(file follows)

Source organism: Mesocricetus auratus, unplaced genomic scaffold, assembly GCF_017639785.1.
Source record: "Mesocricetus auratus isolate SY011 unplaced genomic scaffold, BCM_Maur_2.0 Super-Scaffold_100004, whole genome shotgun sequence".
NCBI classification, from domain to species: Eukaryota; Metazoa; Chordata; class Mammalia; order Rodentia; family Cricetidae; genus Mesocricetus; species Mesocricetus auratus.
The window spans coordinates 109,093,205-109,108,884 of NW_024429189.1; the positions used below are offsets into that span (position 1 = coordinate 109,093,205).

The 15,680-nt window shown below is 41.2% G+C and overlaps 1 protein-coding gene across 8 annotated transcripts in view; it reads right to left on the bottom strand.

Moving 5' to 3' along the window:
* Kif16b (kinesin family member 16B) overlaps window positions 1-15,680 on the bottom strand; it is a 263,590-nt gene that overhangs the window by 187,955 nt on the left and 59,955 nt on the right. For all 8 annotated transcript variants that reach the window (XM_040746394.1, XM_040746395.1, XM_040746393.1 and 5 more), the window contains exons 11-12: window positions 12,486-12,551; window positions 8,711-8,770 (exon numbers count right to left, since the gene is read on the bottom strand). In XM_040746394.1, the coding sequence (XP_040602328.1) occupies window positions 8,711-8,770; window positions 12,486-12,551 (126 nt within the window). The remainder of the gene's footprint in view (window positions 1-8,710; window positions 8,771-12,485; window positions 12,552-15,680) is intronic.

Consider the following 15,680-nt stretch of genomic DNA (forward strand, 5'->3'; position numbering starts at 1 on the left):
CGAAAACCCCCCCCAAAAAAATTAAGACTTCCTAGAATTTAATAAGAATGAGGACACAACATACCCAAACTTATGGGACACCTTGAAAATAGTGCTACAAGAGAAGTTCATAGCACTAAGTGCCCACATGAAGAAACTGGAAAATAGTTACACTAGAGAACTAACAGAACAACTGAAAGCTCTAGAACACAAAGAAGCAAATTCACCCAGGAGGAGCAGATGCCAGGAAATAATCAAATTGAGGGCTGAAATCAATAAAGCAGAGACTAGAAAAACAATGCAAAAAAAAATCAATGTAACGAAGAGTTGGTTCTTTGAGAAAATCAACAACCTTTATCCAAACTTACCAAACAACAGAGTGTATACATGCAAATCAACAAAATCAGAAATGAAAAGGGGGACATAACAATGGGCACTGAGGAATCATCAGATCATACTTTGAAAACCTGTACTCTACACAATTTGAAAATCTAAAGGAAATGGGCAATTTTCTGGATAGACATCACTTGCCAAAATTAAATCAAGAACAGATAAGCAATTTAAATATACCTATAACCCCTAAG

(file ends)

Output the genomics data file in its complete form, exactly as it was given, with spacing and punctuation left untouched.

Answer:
Source organism: Mesocricetus auratus, unplaced genomic scaffold, assembly GCF_017639785.1.
Source record: "Mesocricetus auratus isolate SY011 unplaced genomic scaffold, BCM_Maur_2.0 Super-Scaffold_100004, whole genome shotgun sequence".
NCBI classification, from domain to species: Eukaryota; Metazoa; Chordata; class Mammalia; order Rodentia; family Cricetidae; genus Mesocricetus; species Mesocricetus auratus.
The window spans coordinates 109,093,205-109,108,884 of NW_024429189.1; the positions used below are offsets into that span (position 1 = coordinate 109,093,205).

The 15,680-nt window shown below is 41.2% G+C and overlaps 1 protein-coding gene across 8 annotated transcripts in view; it reads right to left on the bottom strand.

Moving 5' to 3' along the window:
* Kif16b (kinesin family member 16B) overlaps window positions 1-15,680 on the bottom strand; it is a 263,590-nt gene that overhangs the window by 187,955 nt on the left and 59,955 nt on the right. For all 8 annotated transcript variants that reach the window (XM_040746394.1, XM_040746395.1, XM_040746393.1 and 5 more), the window contains exons 11-12: window positions 12,486-12,551; window positions 8,711-8,770 (exon numbers count right to left, since the gene is read on the bottom strand). In XM_040746394.1, the coding sequence (XP_040602328.1) occupies window positions 8,711-8,770; window positions 12,486-12,551 (126 nt within the window). The remainder of the gene's footprint in view (window positions 1-8,710; window positions 8,771-12,485; window positions 12,552-15,680) is intronic.

Consider the following 15,680-nt stretch of genomic DNA (forward strand, 5'->3'; position numbering starts at 1 on the left):
CGAAAACCCCCCCCAAAAAAATTAAGACTTCCTAGAATTTAATAAGAATGAGGACACAACATACCCAAACTTATGGGACACCTTGAAAATAGTGCTACAAGAGAAGTTCATAGCACTAAGTGCCCACATGAAGAAACTGGAAAATAGTTACACTAGAGAACTAACAGAACAACTGAAAGCTCTAGAACACAAAGAAGCAAATTCACCCAGGAGGAGCAGATGCCAGGAAATAATCAAATTGAGGGCTGAAATCAATAAAGCAGAGACTAGAAAAACAATGCAAAAAAAAATCAATGTAACGAAGAGTTGGTTCTTTGAGAAAATCAACAACCTTTATCCAAACTTACCAAACAACAGAGTGTATACATGCAAATCAACAAAATCAGAAATGAAAAGGGGGACATAACAATGGGCACTGAGGAATCATCAGATCATACTTTGAAAACCTGTACTCTACACAATTTGAAAATCTAAAGGAAATGGGCAATTTTCTGGATAGACATCACTTGCCAAAATTAAATCAAGAACAGATAAGCAATTTAAATATACCTATAACCCCTAAG